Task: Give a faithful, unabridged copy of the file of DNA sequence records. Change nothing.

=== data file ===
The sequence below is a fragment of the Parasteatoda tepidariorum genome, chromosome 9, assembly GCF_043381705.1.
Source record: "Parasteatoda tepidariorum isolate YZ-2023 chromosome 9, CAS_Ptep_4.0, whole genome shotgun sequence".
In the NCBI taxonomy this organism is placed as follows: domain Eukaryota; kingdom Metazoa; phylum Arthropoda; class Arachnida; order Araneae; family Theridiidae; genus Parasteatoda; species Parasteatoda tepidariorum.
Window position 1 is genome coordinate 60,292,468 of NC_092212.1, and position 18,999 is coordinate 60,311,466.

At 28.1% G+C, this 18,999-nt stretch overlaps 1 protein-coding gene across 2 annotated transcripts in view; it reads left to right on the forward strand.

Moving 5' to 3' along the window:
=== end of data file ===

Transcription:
The sequence below is a fragment of the Parasteatoda tepidariorum genome, chromosome 9, assembly GCF_043381705.1.
Source record: "Parasteatoda tepidariorum isolate YZ-2023 chromosome 9, CAS_Ptep_4.0, whole genome shotgun sequence".
In the NCBI taxonomy this organism is placed as follows: domain Eukaryota; kingdom Metazoa; phylum Arthropoda; class Arachnida; order Araneae; family Theridiidae; genus Parasteatoda; species Parasteatoda tepidariorum.
Window position 1 is genome coordinate 60,292,468 of NC_092212.1, and position 18,999 is coordinate 60,311,466.

At 28.1% G+C, this 18,999-nt stretch overlaps 1 protein-coding gene across 2 annotated transcripts in view; it reads left to right on the forward strand.

Moving 5' to 3' along the window: